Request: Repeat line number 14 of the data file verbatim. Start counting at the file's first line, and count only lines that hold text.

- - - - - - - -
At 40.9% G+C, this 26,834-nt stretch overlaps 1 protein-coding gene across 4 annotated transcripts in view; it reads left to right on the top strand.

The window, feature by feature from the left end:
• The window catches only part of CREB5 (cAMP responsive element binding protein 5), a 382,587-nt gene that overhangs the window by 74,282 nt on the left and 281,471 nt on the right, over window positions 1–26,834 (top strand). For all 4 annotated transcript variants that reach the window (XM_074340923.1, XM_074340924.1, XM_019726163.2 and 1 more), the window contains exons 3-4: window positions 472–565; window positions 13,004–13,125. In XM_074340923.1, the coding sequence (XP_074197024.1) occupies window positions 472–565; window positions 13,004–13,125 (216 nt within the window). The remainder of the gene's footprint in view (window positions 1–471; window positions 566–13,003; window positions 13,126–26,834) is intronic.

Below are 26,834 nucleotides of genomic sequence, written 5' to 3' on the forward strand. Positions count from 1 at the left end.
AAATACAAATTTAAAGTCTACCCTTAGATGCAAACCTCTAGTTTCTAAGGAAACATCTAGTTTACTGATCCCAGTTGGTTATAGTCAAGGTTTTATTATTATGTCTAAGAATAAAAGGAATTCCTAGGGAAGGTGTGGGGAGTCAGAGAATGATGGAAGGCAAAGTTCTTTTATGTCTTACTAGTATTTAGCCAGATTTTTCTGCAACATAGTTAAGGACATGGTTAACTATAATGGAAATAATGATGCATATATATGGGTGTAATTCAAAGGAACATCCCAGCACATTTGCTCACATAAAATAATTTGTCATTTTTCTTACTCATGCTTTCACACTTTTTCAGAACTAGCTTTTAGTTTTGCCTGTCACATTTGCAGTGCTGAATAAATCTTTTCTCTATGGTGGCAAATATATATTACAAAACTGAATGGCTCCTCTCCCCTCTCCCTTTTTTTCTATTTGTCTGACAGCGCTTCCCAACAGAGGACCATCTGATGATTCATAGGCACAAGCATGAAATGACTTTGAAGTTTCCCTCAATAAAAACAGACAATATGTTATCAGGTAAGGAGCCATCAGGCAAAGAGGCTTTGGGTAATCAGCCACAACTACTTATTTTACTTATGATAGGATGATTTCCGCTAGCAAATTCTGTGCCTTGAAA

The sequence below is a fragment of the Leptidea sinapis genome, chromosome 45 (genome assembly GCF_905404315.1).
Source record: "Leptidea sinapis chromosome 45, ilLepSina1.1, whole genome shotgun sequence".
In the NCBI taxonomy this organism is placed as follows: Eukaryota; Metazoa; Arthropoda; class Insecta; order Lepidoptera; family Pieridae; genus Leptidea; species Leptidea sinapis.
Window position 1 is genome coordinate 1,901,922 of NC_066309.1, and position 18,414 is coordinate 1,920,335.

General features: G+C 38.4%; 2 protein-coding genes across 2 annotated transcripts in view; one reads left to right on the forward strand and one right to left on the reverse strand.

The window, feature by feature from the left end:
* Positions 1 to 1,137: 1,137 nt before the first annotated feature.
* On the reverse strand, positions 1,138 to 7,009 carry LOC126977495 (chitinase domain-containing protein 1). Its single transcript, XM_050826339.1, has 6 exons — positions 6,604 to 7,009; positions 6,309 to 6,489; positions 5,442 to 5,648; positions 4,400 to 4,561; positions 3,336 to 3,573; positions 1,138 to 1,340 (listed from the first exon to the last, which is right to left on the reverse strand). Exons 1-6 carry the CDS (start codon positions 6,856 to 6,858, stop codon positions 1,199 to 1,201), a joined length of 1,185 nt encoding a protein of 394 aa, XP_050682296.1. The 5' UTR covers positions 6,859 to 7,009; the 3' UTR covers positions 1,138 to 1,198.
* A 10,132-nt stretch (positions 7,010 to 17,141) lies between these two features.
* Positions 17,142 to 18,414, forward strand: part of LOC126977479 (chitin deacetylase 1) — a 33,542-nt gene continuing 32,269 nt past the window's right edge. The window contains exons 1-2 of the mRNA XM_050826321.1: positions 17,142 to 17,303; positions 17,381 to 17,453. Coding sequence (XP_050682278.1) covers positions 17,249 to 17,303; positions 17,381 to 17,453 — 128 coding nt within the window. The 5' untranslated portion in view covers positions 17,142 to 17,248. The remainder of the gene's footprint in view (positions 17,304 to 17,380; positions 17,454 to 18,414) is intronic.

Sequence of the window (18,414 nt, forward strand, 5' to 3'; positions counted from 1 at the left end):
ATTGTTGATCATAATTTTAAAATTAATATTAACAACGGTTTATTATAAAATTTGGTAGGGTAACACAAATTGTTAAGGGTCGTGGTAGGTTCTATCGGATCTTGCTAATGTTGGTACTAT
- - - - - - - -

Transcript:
* A 10,132-nt stretch (positions 7,010 to 17,141) lies between these two features.